Government should offer employers providing good existing pension schemes access to a £2bn incentive fund to stop schemes from levelling down, says the National Association of Pension Funds.
In its 57-page response to the pensions white paper on personal accounts, the NAPF says levelling down is still a strong possibility, and although the government has adopted a number of measures - including prohibiting transfers and a simple scheme exemption test – more needs to be done.
The organisation is suggesting the government should set up a fund of around £2bn a year to offer practical support and encouragement to employers to keep their high value schemes.
It proposes the establishment of a ‘Good Pension Fiscal Incentive’ which would provide employers offering schemes with high-value contributions, a small rebate during the three years of transition – 2012-2015 – to encourage the continued provision of good quality workplace schemes.
And to help make sure the new system of personal accounts are only targeted at low earners and those without existing pension provision, the NAPF wants the Personal Accounts Delivery Authority (PADA) to be given a specific objective of “optimising participation and saving among those in workplaces without a good pension”.
In its response, the NAPF suggests the upper age limit for auto-enrolling into personal accounts should be the state retirement age, although its admits some further analysis, and consultation, should be undertaken in the case of those close to retirement when personal accounts are introduced in 2012.
The organisation also agrees to the idea of re-enrolling people every three years, although it suggests this should be done at a set time every three years rather than on the anniversary of somebody opting out, otherwise employers would be continually enrolling people and the administration costs would increase.
But while welcoming the introduction of the PADA, the NAPF points out advice will be a key objective of the new authority and suggest there should be a two-tier approach, with the first stage consisting of basic advice, provided by the scheme itself, followed by a second tier of face-to-face advice, provided through the workplace.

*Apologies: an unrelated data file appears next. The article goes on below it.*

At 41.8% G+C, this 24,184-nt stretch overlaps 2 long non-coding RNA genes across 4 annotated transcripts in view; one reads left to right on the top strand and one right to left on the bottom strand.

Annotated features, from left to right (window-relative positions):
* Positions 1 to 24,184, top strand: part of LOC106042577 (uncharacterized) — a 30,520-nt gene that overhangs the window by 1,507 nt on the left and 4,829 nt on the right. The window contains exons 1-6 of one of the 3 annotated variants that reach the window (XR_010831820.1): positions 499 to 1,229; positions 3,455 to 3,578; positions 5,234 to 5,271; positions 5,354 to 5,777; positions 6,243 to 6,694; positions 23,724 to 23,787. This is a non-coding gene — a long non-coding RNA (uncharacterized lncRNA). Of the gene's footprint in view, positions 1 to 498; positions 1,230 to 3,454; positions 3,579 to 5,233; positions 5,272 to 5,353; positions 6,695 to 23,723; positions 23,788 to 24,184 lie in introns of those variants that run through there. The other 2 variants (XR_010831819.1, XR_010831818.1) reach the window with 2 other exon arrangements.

That said, the organisation warns the government also has a direct role to play in ensuring people can make informed decisions, especially with regard to information about state pensions, and as a result it suggests the government should restart work on the Online Retirement Planner which it scrapped last October.
At the same time, although the NAPF says it supports the goal of low charges, it warns the “quest for low charges should not compromise the quality of the default investment options, administration and member information”.
In addition it warns there must be no “state subsidy or ‘seed capital’” for the new system because it will sit alongside existing pension provision, and in order to avoid unfair competition the NAPF argues it “is essential that the personal accounts scheme is entirely self-financing and not subsidised out of general taxation”.
The paper also outlines the NAPF’s approach to the investment of the funds, including the call for an investment sub-committee, while the organisation points out the same tax rules for decumulation which apply to existing pension schemes should also apply to the new scheme as allowing an alternative approach would “introduce unwelcome complexity and arbitrage into retirement planning”.
Although on the other hand the NAPF says it encourages the government to review the decumulation market, especially with regard to the rules regarding trivial commutation and the operation of the Open Market Option (OMO).
It thinks the government’s proposal for a revised process involving a two-stage decision – first deciding the type of annuity, then the choice of provider - may be the best way of achieving better outcomes.
Joanne Segars, chief executive of the NAPF, says the government’s reform package, auto-enrolment and mandatory employer contributions, into either the best of today’s workplace pensions or personal accounts, will revolutionise pension saving.
However, she suggests out as the reforms do entail some risks - the risk of levelling down, the risk of poor design for the target group and the risk of weakening the employer link - the government must design personal accounts to hit the target group and provide support to existing pension provision.
Segars says: “The good stewardship of personal accounts will be essential to encourage trust and participation. Our proposals for the structure and governance of the personal accounts regime draw on the experience and best practice of today’s occupational pension schemes.”
If you have any comments you would like to add to this story or would like to speak to its author about a similar subject, telephone Nyree Stewart on 020 7034 2681 or email [email protected]IFAonline
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